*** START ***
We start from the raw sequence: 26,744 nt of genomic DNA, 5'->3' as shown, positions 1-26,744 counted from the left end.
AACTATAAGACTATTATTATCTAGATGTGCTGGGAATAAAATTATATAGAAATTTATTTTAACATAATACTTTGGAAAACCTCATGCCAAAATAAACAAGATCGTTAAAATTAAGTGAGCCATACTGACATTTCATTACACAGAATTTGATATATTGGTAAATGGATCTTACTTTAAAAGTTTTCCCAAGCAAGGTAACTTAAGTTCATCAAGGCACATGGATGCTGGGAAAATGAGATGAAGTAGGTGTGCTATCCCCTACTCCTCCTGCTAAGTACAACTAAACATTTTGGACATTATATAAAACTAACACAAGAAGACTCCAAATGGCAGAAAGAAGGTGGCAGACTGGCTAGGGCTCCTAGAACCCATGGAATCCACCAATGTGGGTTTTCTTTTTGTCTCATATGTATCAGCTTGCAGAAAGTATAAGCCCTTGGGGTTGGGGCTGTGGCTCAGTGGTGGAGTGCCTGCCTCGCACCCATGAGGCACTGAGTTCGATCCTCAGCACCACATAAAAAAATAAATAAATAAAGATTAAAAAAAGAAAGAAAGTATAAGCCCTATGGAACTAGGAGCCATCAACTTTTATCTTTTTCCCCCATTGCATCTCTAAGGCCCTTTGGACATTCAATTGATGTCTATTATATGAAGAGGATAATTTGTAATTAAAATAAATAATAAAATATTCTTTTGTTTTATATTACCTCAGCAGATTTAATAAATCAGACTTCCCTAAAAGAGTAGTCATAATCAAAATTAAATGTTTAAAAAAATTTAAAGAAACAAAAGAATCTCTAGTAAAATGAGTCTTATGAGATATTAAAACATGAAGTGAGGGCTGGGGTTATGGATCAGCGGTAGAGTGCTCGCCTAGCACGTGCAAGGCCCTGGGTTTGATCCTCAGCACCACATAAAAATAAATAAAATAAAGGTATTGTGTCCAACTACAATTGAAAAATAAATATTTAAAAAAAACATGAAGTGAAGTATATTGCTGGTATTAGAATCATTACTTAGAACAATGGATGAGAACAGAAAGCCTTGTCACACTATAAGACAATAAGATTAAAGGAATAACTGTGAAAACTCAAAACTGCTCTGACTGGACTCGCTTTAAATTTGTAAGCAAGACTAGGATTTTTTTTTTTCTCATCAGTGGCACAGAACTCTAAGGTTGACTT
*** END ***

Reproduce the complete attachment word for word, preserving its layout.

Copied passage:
We start from the raw sequence: 26,744 nt of genomic DNA, 5'->3' as shown, positions 1-26,744 counted from the left end.
AACTATAAGACTATTATTATCTAGATGTGCTGGGAATAAAATTATATAGAAATTTATTTTAACATAATACTTTGGAAAACCTCATGCCAAAATAAACAAGATCGTTAAAATTAAGTGAGCCATACTGACATTTCATTACACAGAATTTGATATATTGGTAAATGGATCTTACTTTAAAAGTTTTCCCAAGCAAGGTAACTTAAGTTCATCAAGGCACATGGATGCTGGGAAAATGAGATGAAGTAGGTGTGCTATCCCCTACTCCTCCTGCTAAGTACAACTAAACATTTTGGACATTATATAAAACTAACACAAGAAGACTCCAAATGGCAGAAAGAAGGTGGCAGACTGGCTAGGGCTCCTAGAACCCATGGAATCCACCAATGTGGGTTTTCTTTTTGTCTCATATGTATCAGCTTGCAGAAAGTATAAGCCCTTGGGGTTGGGGCTGTGGCTCAGTGGTGGAGTGCCTGCCTCGCACCCATGAGGCACTGAGTTCGATCCTCAGCACCACATAAAAAAATAAATAAATAAAGATTAAAAAAAGAAAGAAAGTATAAGCCCTATGGAACTAGGAGCCATCAACTTTTATCTTTTTCCCCCATTGCATCTCTAAGGCCCTTTGGACATTCAATTGATGTCTATTATATGAAGAGGATAATTTGTAATTAAAATAAATAATAAAATATTCTTTTGTTTTATATTACCTCAGCAGATTTAATAAATCAGACTTCCCTAAAAGAGTAGTCATAATCAAAATTAAATGTTTAAAAAAATTTAAAGAAACAAAAGAATCTCTAGTAAAATGAGTCTTATGAGATATTAAAACATGAAGTGAGGGCTGGGGTTATGGATCAGCGGTAGAGTGCTCGCCTAGCACGTGCAAGGCCCTGGGTTTGATCCTCAGCACCACATAAAAATAAATAAAATAAAGGTATTGTGTCCAACTACAATTGAAAAATAAATATTTAAAAAAAACATGAAGTGAAGTATATTGCTGGTATTAGAATCATTACTTAGAACAATGGATGAGAACAGAAAGCCTTGTCACACTATAAGACAATAAGATTAAAGGAATAACTGTGAAAACTCAAAACTGCTCTGACTGGACTCGCTTTAAATTTGTAAGCAAGACTAGGATTTTTTTTTTTCTCATCAGTGGCACAGAACTCTAAGGTTGACTT